Patients with chronic obstructive pulmonary disease (COPD) who have comorbidities are more likely to experience readmission or mortality and less likely to receive beneficial treatments, according to a study published in the September issue of the Annals of the American Thoracic Society.
Laura J. Spece, M.D., from the University of Washington in Seattle, and colleagues performed a cohort study of 2,391 veterans treated at six Veterans Affairs hospitals between 2005 and 2011 to evaluate whether comorbidity was associated with readmission, mortality, and delivery of in-hospital treatment for COPD exacerbations.
The researchers found that each one-point increase in the Charlson index was associated with greater odds of readmission or death (adjusted odds ratio [aOR], 1.24) and reduced odds of receiving treatment with steroids and antibiotics (aOR, 0.9).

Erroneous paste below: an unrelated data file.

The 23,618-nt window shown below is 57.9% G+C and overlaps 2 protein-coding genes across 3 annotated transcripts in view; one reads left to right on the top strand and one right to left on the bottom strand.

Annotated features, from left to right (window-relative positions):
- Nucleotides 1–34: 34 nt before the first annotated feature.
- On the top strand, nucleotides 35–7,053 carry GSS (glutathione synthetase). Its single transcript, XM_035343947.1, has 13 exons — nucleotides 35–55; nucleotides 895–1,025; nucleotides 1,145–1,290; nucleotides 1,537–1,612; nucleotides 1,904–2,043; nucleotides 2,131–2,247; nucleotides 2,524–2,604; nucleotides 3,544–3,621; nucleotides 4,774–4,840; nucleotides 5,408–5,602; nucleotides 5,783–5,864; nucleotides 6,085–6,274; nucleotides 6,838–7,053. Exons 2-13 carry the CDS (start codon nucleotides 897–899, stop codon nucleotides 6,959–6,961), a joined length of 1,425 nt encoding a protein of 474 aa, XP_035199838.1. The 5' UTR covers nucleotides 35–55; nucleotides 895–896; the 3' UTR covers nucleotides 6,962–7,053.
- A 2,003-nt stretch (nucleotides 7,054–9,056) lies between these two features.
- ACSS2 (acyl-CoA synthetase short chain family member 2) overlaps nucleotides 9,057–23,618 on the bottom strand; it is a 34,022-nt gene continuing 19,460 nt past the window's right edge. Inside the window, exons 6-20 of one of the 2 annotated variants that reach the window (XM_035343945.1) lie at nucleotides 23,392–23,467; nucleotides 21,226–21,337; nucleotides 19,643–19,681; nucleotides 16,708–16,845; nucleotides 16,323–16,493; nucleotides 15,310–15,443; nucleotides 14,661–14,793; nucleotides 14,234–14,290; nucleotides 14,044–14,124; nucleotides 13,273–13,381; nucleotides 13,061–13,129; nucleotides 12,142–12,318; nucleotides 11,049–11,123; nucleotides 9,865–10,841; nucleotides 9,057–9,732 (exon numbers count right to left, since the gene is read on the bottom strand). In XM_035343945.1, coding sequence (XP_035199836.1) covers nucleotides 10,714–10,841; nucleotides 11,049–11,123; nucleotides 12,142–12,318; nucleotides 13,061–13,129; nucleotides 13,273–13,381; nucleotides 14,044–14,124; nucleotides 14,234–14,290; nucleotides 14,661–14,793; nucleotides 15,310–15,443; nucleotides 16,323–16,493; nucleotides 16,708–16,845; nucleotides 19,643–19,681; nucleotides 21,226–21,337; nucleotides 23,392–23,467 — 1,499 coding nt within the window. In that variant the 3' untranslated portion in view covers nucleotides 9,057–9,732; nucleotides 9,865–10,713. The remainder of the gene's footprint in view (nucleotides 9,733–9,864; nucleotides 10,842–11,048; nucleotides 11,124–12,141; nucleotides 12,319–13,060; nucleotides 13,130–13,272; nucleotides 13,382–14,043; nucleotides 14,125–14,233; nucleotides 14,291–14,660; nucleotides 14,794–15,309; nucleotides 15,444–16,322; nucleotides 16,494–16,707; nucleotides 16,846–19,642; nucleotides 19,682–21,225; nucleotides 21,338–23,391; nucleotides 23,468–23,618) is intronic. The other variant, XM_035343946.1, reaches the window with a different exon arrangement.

Corticosteroids and antibiotic treatment were less likely to be received by patients with comorbid congestive heart failure (aOR, 0.64), coronary artery disease (aOR, 0.73), and chronic kidney disease(aOR, 0.74) compared with patients without those comorbidities. No comorbidity was associated with increased odds of receiving appropriate therapies.
"Comorbidity was associated with 30-day readmission and mortality, and with delivery of fewer treatments known to be beneficial among patients with COPD exacerbation," the authors write.